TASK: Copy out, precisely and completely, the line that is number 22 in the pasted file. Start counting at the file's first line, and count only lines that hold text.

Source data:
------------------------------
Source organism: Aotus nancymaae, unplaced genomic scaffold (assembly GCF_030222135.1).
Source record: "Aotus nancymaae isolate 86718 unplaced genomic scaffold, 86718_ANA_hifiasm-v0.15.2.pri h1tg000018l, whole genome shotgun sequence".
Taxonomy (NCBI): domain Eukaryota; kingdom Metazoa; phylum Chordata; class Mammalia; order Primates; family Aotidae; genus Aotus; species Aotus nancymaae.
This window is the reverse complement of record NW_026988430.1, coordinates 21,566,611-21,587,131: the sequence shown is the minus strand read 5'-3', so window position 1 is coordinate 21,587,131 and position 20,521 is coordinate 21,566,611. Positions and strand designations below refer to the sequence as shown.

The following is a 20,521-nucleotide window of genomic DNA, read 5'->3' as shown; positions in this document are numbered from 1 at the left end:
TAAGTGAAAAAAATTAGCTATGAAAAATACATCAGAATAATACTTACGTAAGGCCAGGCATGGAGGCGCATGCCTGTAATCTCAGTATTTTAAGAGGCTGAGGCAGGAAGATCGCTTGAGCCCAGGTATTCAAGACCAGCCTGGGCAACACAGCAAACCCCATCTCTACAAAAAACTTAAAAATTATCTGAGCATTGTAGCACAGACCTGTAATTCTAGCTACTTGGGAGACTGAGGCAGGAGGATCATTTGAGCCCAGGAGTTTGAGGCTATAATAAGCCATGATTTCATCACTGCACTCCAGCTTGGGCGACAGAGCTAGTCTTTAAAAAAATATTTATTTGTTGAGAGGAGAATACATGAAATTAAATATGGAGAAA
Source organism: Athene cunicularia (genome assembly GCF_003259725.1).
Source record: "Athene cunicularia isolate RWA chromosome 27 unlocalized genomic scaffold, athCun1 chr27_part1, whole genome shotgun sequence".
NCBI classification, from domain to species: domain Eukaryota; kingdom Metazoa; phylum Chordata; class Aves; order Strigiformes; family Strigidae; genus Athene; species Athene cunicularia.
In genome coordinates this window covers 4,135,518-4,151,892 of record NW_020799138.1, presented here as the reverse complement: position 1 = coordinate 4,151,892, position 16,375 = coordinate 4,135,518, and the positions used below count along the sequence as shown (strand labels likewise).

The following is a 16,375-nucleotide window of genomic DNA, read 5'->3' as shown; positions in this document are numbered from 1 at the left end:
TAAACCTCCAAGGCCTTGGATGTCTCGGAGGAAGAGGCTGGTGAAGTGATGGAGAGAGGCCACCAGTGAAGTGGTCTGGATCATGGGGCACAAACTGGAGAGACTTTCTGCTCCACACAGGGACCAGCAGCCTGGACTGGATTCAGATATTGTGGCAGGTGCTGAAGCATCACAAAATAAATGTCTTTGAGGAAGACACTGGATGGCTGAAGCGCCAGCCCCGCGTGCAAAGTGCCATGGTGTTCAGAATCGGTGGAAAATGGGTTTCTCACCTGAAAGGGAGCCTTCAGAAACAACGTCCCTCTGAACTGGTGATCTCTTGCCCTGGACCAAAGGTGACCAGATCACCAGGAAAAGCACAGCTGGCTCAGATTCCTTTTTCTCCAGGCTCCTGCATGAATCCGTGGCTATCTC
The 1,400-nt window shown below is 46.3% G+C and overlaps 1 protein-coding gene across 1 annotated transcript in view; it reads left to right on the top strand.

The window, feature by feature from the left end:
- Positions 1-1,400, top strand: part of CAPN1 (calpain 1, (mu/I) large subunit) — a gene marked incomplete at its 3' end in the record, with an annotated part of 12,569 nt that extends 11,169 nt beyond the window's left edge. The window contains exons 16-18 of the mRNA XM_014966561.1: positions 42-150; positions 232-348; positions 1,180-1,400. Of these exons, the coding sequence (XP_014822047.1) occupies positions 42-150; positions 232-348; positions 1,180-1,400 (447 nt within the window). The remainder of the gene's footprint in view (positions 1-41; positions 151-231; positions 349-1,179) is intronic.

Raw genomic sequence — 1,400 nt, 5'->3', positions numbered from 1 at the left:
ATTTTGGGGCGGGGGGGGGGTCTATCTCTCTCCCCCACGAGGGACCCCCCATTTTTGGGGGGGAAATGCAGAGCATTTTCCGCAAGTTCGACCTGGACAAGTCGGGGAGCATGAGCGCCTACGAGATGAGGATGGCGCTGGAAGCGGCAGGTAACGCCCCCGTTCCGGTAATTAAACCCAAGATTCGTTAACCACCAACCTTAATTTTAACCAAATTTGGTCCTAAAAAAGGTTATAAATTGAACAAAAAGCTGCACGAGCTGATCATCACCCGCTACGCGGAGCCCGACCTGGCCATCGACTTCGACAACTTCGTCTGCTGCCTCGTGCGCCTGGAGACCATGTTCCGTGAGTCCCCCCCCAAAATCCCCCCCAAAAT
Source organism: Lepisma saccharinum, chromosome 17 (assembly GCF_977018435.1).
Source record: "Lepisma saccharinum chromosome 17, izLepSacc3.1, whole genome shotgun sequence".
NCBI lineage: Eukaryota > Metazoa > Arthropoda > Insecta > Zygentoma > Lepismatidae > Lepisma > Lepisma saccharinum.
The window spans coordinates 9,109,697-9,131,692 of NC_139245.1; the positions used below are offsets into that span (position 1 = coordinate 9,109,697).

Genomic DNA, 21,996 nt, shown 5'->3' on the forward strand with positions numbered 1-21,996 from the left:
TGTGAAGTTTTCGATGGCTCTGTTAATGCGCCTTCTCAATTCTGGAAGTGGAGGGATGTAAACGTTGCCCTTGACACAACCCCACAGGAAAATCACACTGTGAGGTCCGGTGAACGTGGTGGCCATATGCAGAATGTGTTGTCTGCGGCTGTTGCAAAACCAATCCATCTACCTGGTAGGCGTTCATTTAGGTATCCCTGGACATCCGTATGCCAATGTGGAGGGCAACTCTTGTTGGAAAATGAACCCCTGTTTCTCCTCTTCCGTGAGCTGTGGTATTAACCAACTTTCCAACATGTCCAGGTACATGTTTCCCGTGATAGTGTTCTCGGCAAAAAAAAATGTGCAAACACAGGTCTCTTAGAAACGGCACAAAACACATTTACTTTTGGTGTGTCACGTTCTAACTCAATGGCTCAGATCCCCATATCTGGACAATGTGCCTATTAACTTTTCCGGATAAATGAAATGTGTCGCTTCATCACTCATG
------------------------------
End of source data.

Genomic DNA, 21,996 nt, shown 5'->3' on the forward strand with positions numbered 1-21,996 from the left: